Mystery: Delusion Rain

The Canadians step into a new era.

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There’s a lot of drama in the music here.

Come to think of it, there’s a lot of Yes in the music, with Drama being referenced as well as other notable moments from this most imposing of influences. However, Mystery overcome the temptation to turn into something of a tribute band by never allowing any of these reference points to lead them down dimly lit cul-de-sacs. They always remain true to a desire to be individual and aware.

This is the first album the Canadians have recorded with vocalist Jean Pageau, who has taken over from Benoît David. The new man sounds very different to his predecessor, something you can hear as soon as Delusion Rain opens up its deep coffers. He has a beguiling, entrancing voice that operates in a somewhat low-key manner. What Pageau appreciates is that the music here works best when his performance is used to enhance the glorious keyboard/guitar interplay between Benoît Dupuis and Michel St-Père. The former creates an atmosphere that complements sumptuous passages with the occasional drip of an eerie climate, while the latter has a gentility that cloaks an ability to vary nuances, from the graceful to more spiky.

A sweep of deftly cohesive ideas – their finest album so far.

Mystery make this all work brilliantly on The Willow Tree and The Wall Street King. Both of these are actually compositions which go back nearly 20 years, to the time of the band’s first album Theatre Of The Mind. Each is majestically expansive, building from a subtle opening that is reminiscent of Hergest Ridge-era Mike Oldfield into something very cinematic. The Willow Tree is a lengthy excursion which spreads itself over a colourful canvas of ideas. It brings in motifs from so many different sources (Genesis, Caravan, Gentle Giant, Dream Theater), yet holds it all together in a tumultuous arrangement. It’s a mix of ghostly prog images and more contemporary notations. Séance meets science, if you will.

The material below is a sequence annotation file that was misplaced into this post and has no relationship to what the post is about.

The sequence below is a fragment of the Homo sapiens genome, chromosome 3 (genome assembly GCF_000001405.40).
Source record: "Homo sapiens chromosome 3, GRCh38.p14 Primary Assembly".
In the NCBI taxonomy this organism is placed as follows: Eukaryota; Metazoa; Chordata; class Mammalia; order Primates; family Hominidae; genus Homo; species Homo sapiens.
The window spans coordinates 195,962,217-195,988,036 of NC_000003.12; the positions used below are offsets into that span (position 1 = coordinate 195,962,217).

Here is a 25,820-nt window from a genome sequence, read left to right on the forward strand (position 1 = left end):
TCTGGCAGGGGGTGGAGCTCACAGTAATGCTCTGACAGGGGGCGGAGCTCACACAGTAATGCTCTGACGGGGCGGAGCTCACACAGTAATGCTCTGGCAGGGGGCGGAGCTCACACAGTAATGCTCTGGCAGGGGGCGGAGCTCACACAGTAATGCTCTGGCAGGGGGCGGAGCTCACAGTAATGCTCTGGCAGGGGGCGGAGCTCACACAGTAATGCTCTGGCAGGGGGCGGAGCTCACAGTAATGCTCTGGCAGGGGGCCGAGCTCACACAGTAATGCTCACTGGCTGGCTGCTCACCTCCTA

The Wall Street King has an underlying melodic supply, forming the foundation for a track that has a sturdy central pillar, yet weaves a web of interlocking musical declarations around this. But the climax comes fittingly with the closing piece, A Song For You. This encapsulates all the finest aspects of Mystery, combining a power redolent of ELP with the jazz rock inflections of Billy Cobham, as well as the more sensitive areas of 70s Genesis. It all comes together in a sweep of ideas that manages to be deftly cohesive rather than a mere montage of ideas.

Ultimately, Mystery have emerged stronger than ever here. Delusion Rain is arguably their finest album so far.

Malcolm Dome

Malcolm Dome had an illustrious and celebrated career which stretched back to working for Record Mirror magazine in the late 70s and Metal Fury in the early 80s before joining Kerrang! at its launch in 1981. His first book, Encyclopedia Metallica (opens in new tab), published in 1981, may have been the inspiration for the name of a certain band formed that same year. Dome is also credited with inventing the term "thrash metal" while writing about the Anthrax song Metal Thrashing Mad in 1984. With the launch of Classic Rock magazine in 1998 he became involved with that title, sister magazine Metal Hammer, and was a contributor to Prog magazine since its inception in 2009.